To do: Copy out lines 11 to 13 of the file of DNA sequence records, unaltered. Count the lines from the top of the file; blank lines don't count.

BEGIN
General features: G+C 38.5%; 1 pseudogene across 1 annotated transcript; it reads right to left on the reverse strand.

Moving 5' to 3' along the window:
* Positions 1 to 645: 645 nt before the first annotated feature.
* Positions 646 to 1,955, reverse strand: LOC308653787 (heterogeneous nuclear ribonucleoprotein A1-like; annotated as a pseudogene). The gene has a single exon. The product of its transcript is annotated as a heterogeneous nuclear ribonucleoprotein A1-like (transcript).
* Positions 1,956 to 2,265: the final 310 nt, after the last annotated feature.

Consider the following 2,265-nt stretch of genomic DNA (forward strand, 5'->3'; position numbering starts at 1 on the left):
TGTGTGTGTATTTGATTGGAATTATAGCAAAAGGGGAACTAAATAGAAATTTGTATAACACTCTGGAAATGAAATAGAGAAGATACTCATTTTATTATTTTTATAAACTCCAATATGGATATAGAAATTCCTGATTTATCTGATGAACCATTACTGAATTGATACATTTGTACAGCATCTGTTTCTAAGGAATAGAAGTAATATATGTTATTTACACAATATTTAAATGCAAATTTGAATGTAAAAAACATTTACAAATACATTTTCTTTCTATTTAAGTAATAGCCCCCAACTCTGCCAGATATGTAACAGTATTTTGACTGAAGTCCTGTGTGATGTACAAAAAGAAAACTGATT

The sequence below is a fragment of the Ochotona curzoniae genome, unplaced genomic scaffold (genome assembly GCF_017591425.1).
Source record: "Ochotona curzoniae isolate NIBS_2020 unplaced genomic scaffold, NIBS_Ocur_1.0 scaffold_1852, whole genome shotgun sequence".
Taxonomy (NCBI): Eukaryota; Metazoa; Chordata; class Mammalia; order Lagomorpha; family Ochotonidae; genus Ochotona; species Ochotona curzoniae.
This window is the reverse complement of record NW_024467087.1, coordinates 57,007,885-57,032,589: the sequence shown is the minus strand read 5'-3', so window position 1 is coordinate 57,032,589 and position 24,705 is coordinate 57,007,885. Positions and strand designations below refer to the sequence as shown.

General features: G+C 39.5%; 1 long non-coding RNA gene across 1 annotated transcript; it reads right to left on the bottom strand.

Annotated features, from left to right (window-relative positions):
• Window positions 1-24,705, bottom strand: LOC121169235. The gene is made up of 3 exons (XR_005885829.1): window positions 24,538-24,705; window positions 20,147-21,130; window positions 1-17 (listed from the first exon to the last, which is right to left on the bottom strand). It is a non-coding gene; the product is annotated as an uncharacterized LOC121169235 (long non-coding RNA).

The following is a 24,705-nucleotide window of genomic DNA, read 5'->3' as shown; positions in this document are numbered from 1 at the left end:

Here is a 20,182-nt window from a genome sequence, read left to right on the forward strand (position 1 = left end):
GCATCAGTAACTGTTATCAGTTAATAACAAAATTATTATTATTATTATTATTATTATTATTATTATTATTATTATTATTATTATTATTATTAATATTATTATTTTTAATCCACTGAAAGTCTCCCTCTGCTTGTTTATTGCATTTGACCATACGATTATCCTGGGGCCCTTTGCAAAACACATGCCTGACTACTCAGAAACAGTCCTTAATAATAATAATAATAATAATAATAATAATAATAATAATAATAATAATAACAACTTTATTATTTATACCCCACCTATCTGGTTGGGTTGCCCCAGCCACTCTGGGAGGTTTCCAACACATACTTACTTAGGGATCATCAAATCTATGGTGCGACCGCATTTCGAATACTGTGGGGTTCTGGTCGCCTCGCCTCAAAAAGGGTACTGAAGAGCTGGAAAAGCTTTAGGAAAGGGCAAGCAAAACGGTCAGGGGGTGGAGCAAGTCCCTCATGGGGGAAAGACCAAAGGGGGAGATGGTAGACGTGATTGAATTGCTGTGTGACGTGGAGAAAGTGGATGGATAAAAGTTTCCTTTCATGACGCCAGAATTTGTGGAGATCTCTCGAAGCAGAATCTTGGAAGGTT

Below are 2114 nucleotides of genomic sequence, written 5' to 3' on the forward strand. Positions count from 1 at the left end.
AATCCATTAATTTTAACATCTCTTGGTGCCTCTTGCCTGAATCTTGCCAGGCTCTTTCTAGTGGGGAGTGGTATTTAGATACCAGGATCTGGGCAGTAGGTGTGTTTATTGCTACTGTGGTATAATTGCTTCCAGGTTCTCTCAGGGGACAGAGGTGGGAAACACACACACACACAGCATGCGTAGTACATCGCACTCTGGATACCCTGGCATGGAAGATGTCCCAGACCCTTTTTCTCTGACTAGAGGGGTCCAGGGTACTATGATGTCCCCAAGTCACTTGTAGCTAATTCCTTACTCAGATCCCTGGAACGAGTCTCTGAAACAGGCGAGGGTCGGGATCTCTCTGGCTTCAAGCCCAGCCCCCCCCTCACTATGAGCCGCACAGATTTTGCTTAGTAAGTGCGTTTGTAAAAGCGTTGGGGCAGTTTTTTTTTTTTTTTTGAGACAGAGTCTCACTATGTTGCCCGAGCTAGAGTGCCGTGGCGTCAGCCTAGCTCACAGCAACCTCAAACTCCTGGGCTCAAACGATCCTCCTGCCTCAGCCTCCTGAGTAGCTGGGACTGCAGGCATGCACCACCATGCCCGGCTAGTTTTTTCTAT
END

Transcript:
This window is the reverse complement of record NW_024467087.1, coordinates 57,007,885-57,032,589: the sequence shown is the minus strand read 5'-3', so window position 1 is coordinate 57,032,589 and position 24,705 is coordinate 57,007,885. Positions and strand designations below refer to the sequence as shown.

General features: G+C 39.5%; 1 long non-coding RNA gene across 1 annotated transcript; it reads right to left on the bottom strand.

Annotated features, from left to right (window-relative positions):